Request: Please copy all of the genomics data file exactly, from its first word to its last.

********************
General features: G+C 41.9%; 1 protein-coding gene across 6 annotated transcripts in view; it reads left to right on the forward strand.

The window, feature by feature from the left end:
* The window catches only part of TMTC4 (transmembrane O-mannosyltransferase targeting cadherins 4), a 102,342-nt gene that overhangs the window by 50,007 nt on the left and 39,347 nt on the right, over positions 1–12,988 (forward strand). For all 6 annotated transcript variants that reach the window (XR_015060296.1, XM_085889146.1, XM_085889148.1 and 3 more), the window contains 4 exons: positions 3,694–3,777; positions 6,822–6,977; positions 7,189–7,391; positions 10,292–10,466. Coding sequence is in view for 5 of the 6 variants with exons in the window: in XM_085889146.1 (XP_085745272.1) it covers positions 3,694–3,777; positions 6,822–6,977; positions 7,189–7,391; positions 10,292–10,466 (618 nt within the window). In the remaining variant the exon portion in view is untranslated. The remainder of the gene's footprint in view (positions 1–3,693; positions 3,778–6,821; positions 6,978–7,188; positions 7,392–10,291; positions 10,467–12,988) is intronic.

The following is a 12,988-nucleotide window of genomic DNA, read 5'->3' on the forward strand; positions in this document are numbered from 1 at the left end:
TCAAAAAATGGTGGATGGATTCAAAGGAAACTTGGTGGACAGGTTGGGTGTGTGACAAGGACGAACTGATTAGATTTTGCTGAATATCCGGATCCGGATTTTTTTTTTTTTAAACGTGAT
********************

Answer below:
General features: G+C 41.9%; 1 protein-coding gene across 6 annotated transcripts in view; it reads left to right on the forward strand.

The window, feature by feature from the left end:
* The window catches only part of TMTC4 (transmembrane O-mannosyltransferase targeting cadherins 4), a 102,342-nt gene that overhangs the window by 50,007 nt on the left and 39,347 nt on the right, over positions 1–12,988 (forward strand). For all 6 annotated transcript variants that reach the window (XR_015060296.1, XM_085889146.1, XM_085889148.1 and 3 more), the window contains 4 exons: positions 3,694–3,777; positions 6,822–6,977; positions 7,189–7,391; positions 10,292–10,466. Coding sequence is in view for 5 of the 6 variants with exons in the window: in XM_085889146.1 (XP_085745272.1) it covers positions 3,694–3,777; positions 6,822–6,977; positions 7,189–7,391; positions 10,292–10,466 (618 nt within the window). In the remaining variant the exon portion in view is untranslated. The remainder of the gene's footprint in view (positions 1–3,693; positions 3,778–6,821; positions 6,978–7,188; positions 7,392–10,291; positions 10,467–12,988) is intronic.

The following is a 12,988-nucleotide window of genomic DNA, read 5'->3' on the forward strand; positions in this document are numbered from 1 at the left end:
TCAAAAAATGGTGGATGGATTCAAAGGAAACTTGGTGGACAGGTTGGGTGTGTGACAAGGACGAACTGATTAGATTTTGCTGAATATCCGGATCCGGATTTTTTTTTTTTTAAACGTGAT